Are you DJ-Curious? Comfort & Joy is hosting free DJ workshops for anyone interested in learning this magical art. The workshops will be led by seasoned disc jockeys from very different parts of the DJ industry. You will learn how to set up sound and lighting gear, how to mix music, and how to pick tracks.
Food and drink will be provided. Anyone who attends all four workshops will receive a very special gear gift from C&J.
At this fourth workshop, we will learn about the history of the vocation of DJing, and how to find work today. We will have several local big names on hand to answer questions about the work itself and finding gigs.
- Meet and Greet
- “What kind of gigs are you interested in?”
- History of DJing
- Challenges and advantages
- Then: Heavy, expensive crates of music
- Now: Cheap controllers with MP3
- Client expectations
- Are you video mixing?
- Are you bringing lights?
- Are you taking requests?
- Selling gigs
- Find the decision maker
- Keep bugging them
- Sign exclusive seasonal contracts; offer free work as an audition with the option to cancel the contract if they don’t like it.
- Play top 40/ contemporary
- Have edited music crates
- Typical pay is about $100/hr.
- Mostly word of mouth
- Start with friends/ family
- Win over wedding officiants
- Make a special effort to network with them at weddings
- Talk to wedding venues about being their recommended vendor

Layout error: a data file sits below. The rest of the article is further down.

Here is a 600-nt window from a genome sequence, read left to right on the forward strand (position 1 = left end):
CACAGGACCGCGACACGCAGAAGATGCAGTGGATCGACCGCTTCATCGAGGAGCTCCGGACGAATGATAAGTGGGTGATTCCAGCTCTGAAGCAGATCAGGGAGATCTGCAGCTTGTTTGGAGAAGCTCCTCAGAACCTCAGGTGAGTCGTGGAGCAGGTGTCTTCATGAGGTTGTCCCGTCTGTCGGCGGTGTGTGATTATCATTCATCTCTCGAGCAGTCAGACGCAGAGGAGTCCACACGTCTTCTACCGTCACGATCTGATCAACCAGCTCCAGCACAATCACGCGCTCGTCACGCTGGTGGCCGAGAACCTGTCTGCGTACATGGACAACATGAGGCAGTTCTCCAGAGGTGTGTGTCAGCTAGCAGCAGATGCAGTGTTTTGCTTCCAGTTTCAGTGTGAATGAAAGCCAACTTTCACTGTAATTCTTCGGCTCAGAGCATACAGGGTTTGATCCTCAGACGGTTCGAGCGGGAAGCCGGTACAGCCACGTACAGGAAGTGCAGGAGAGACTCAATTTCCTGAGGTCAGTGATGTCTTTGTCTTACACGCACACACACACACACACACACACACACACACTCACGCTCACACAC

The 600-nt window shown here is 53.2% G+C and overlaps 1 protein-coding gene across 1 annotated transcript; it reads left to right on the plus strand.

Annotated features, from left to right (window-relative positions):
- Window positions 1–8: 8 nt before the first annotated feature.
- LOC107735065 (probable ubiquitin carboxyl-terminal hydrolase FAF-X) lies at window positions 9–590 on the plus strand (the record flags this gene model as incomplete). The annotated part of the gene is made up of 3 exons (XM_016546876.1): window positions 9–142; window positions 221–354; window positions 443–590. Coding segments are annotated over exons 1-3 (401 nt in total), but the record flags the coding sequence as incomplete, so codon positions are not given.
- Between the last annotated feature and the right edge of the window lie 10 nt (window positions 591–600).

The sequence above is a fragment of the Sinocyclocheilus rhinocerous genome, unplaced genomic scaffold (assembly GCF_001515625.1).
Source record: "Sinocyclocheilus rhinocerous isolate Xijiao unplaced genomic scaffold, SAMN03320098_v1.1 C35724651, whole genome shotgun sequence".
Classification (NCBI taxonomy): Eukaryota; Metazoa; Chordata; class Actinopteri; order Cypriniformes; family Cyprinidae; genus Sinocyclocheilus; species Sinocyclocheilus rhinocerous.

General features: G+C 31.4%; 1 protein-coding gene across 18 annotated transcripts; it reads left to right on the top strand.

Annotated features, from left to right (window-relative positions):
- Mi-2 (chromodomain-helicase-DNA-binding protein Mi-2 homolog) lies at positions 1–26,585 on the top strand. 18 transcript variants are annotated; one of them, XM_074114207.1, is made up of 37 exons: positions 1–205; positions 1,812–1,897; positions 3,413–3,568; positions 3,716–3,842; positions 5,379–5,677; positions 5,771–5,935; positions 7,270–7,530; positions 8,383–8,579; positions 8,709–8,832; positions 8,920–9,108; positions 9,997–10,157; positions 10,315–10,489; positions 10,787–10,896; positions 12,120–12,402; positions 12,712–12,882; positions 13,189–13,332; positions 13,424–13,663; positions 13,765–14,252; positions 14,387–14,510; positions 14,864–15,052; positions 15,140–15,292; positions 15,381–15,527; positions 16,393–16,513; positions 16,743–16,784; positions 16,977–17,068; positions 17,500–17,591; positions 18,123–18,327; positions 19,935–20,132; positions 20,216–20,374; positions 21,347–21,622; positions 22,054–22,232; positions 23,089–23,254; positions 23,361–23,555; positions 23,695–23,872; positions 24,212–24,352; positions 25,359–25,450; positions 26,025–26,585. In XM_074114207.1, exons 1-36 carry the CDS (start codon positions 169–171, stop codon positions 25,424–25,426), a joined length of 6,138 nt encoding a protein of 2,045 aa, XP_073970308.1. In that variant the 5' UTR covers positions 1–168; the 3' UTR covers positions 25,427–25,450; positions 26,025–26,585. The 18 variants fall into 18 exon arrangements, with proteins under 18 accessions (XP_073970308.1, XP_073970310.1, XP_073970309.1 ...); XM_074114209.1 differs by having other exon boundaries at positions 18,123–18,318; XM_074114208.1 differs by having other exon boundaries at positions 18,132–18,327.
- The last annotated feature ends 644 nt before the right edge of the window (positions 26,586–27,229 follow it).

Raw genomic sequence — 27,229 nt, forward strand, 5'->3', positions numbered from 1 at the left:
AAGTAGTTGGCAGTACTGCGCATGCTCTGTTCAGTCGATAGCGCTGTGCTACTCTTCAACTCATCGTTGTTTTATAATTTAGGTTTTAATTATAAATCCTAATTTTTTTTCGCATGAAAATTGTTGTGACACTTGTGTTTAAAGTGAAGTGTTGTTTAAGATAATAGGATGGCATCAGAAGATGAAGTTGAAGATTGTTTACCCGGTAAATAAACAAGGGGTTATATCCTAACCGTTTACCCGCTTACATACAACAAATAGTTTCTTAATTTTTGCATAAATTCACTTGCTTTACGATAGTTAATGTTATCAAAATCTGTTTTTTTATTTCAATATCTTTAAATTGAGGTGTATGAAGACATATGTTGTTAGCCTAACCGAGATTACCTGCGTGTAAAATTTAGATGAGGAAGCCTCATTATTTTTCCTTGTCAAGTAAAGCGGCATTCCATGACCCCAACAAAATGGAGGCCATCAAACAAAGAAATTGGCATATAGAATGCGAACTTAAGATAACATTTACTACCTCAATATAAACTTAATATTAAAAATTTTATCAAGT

- Typical pay can be $600-$1200.
- Dive bars
- Easy sell, low hanging fruit
- Check local newspapers for bars with empty nights. Ask for a tryout.
- Typical pay is a percentage of sales or a flat rate: $100-$200 plus a free bar tab for you and your guests (we’ll come back to that).
- Need to know someone or have a reputation
- Pay ranges wildly from minimum wage hourly to high flat rates depending on the venue and the night.
- Look for weekly/ regular gigs!
- One-off parties are fun, but weekly gigs offer stability and reliable income.
- Working three nights a week at dive bars pays about $20k/year and sets you up for bigger things.
- Weekly dive bar gigs are a great reputation piece for selling larger gigs.
- Exclusive contracts with schools are a great reputation piece for selling more school gigs.
- Guerrilla marketing
- Flyers only help if they come at the end of a conversation.
- Talk to people. Invite them.
- Go visit similar events.
- Set up collaborations
- Invite guest DJs to spin a few tracks during your sets while you take a break. Buy them a drink on your free tab in exchange for them telling people to come to your party. Check in and tag them to reach their following online.
- Have a larger cause/ purpose
- Nonprofits will bring enormous numbers of people to your party if they get a cut of the sales.
- People feel better about partying if it’s for a good cause.
- Q&A Panel
- Challenges and advantages